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After the winter battles of early 1915, the nature of combat on the Eastern Front fundamentally shifted. The front now became essentially continuous, with a solid line of troops from the Romanian border in the south to the Baltic Sea in the north. To be sure, the density of those troops varied greatly: the two extremes—the Carpathians at the Romanian border and the flat, marshy ground on the Baltic—were manned by relatively small formations supplemented by cavalry. Nonetheless, the nature of strategic planning had to change. No longer was it possible to find unmanned sectors or open flanks for an offensive. Instead, commanders had to think in terms of forcing a breakthrough against prepared defenses either by finding weak points or through the application of overwhelming force, thereby creating a gap to exploit. The Germans, benefiting from their experience in trench warfare on the Western Front, used their substantial advantage in heavy artillery to inflict terrible losses of territory and manpower on the Russians in the late spring and summer of 1915, threatening the Russian army with total collapse. The Great Retreat of 1915—the Russian expulsion from Galicia, Poland, and Lithuania—was a military and political disaster of enormous scale. The Russian army abandoned 300,000 square kilometers of territory. While precise figures are impossible to determine, the Russian army may have suffered a million soldiers killed, wounded, or captured. The fragile political and social accord created by the outbreak of war shattered into backbiting, recrimination, and xenophobia. Nonetheless, it is important to keep in 7 The Great Retreat, 1915 146 Stone_The Russian Army in the Great War 5/19/15 9:43 AM Page 146 mind one overarching fact: in the face of disaster, the Russian military machine never disintegrated. Its units remained capable of organized defense, and despite its losses in soldiers, territory, and equipment, it remained a force that still, in September 1915, held at bay 12 Austro-German armies on the Eastern Front, including 110 infantry and 20 cavalry divisions. The Great Retreat also illustrates the particular problems of the Russian army in fighting the Central Powers and particularly the Germans. The Russians were perfectly capable of outmatching the Habsburgs, but the German army routinely responded to crises and opportunities more quickly that the Russian army was capable of doing. German expertise also propped up Habsburg performance. In almost all the significant actions of 1915, the leading role was taken by German divisions, supported and assisted by Austrians. Over the course of the war in the east, as AustroHungarian casualties mounted and morale fell, the Habsburg army became more and more dependent on such assistance. German officers, senior sergeants , and whole units were with time organically integrated into Austrian formations. Barracks humor regarded these Germans as “corsetstays ” for their ability to keep Austrian soldiers ramrod-straight, upright, and in fighting trim. Joking aside, the Habsburgs lost autonomy with each German officer commanding their formations. Habsburg victory seemed an increasingly meaningless concept, as it would inevitably bring with it German political hegemony. While in retrospect the Great Retreat seems like a steady and inexorable German advance and Russian retreat, a close look at the actual events shows a different pattern. The fighting of 1915 proceeded in fits and starts. Mackensen’s Eleventh Army, the formation that did the lion’s share of German fighting over the summer, engaged in at least four offensive cycles: preparation, attack, breakthrough, pursuit, exhaustion, and recovery— before beginning again. In almost all cases, the Russian high command detected the buildup of enemy forces, though often not the full scale or intent of German action, and prepared to meet the attack. In each case, though, the Russians came up short: not enough heavy artillery, not enough ammunition , not enough divisions, not enough time to shift reinforcements. Each German victory made the next easier—Russian artillery lost or captured , trained divisions decimated, fortifications abandoned—and the Russian army simply could not break of the cycle of German victory until German supply lines had been stretched to the breaking point and the apTHE GREAT RETREAT, 1915 147 Stone_The Russian Army in the Great War 5/19/15 9:43 AM Page 147 proach of winter in late 1915 provided some respite. The Russian performance in 1914 was not bad, but it was worse than the German; over 1915, that difference became magnified. GERMANY’S STRATEGIC CHOICE In spring 1915, initiative lay with the German high command. Falkenhayn knew he had the luxury...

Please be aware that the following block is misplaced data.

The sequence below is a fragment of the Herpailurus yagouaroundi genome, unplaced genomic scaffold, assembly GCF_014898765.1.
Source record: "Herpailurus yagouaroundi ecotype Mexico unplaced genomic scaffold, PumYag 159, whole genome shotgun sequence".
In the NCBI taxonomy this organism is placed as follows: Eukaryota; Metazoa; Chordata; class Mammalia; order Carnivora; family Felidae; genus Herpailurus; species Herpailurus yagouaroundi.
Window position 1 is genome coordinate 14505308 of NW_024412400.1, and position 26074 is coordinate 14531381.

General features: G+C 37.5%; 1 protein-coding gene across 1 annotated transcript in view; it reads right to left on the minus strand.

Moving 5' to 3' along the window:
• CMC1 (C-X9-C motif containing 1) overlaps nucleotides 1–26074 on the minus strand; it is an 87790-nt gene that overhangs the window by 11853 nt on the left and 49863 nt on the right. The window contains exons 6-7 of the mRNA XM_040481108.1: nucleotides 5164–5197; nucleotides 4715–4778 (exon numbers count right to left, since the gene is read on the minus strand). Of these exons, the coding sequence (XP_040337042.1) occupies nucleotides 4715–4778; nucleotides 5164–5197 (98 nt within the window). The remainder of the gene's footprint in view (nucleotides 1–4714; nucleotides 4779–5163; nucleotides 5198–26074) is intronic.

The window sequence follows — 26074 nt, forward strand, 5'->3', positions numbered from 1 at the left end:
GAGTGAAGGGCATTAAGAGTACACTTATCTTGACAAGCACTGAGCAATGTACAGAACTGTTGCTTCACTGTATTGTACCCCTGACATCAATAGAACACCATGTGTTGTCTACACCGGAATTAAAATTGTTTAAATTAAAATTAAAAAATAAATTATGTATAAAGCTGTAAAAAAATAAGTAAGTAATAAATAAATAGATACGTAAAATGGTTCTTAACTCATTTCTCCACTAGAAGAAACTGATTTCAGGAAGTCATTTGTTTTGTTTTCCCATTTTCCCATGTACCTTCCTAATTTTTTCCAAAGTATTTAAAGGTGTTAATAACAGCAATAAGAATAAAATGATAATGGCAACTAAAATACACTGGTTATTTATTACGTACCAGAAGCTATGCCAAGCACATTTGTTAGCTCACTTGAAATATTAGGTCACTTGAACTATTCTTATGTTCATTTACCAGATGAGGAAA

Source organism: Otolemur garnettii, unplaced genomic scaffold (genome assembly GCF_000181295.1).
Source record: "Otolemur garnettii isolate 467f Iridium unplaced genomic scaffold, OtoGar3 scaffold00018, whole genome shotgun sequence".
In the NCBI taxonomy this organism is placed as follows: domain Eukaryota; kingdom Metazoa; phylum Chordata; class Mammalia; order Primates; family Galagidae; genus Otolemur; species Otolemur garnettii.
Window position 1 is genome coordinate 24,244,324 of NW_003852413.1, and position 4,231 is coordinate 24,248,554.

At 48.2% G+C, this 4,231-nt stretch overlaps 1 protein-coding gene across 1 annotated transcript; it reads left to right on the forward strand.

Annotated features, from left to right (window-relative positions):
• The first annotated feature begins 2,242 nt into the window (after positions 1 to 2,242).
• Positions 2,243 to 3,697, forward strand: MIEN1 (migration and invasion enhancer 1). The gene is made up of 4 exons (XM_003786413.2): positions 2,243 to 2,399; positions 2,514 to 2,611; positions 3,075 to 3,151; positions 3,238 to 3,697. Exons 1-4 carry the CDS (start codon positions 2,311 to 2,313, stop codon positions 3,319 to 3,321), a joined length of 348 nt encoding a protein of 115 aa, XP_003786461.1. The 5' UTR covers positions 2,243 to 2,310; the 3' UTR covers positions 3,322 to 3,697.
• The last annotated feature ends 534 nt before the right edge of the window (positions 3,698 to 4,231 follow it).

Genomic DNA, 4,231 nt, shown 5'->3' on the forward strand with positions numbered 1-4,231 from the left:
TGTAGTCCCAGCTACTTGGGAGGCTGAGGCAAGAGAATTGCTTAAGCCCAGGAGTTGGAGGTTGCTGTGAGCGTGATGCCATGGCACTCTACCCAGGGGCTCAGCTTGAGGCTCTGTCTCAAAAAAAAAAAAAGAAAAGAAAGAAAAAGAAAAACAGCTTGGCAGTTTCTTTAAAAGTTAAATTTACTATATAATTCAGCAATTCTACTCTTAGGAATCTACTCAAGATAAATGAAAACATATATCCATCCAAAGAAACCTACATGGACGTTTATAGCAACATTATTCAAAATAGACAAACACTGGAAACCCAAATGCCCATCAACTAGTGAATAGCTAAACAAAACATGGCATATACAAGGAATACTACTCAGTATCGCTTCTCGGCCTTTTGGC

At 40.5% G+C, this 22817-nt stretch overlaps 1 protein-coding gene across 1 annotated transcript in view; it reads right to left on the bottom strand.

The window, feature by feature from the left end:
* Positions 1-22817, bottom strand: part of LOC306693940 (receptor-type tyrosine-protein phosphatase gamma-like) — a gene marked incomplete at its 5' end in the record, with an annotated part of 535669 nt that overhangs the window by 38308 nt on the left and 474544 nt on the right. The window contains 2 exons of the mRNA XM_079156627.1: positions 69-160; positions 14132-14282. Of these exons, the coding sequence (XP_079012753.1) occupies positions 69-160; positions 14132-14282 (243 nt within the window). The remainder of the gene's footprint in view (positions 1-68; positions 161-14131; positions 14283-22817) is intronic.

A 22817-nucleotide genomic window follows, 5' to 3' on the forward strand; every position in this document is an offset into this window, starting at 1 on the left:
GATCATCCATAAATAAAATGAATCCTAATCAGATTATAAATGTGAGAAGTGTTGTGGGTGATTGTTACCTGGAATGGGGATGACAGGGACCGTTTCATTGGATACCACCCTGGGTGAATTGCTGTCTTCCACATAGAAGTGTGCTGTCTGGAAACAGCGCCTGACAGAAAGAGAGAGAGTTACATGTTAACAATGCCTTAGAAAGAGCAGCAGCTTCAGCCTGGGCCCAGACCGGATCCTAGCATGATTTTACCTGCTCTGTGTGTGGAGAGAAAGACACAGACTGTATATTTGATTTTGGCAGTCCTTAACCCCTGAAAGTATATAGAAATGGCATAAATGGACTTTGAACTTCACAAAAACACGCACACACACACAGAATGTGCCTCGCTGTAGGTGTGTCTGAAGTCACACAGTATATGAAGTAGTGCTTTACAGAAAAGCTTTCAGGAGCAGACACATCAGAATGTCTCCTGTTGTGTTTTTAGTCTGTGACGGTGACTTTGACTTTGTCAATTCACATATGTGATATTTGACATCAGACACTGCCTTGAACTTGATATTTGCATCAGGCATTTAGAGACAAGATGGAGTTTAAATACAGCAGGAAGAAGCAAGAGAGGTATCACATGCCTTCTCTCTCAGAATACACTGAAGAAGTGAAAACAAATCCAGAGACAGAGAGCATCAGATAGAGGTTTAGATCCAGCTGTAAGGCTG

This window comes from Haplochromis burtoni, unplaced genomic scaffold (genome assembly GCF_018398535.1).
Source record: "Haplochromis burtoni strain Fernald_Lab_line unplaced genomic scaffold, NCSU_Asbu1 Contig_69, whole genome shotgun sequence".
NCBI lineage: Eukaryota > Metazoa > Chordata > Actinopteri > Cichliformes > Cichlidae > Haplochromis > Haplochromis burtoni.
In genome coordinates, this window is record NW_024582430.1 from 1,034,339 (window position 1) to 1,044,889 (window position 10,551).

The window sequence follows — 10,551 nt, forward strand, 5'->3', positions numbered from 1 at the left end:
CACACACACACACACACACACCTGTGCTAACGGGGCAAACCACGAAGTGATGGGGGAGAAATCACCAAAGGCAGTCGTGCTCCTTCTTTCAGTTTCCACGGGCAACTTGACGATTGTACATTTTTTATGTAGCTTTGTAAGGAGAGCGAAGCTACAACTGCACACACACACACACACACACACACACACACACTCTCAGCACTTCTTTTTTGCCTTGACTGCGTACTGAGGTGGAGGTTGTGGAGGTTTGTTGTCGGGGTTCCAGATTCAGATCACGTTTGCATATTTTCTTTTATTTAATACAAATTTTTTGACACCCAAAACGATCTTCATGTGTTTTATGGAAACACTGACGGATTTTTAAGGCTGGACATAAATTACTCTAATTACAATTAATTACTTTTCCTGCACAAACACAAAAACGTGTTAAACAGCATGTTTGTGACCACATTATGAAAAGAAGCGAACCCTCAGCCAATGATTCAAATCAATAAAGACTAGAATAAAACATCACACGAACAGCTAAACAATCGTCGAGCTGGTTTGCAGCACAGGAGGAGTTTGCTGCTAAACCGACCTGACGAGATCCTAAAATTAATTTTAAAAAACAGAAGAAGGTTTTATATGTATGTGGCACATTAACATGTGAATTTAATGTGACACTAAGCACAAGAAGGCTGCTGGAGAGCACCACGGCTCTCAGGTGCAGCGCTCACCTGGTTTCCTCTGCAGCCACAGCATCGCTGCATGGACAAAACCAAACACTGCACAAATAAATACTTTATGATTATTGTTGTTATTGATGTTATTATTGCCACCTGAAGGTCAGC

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MARC Record
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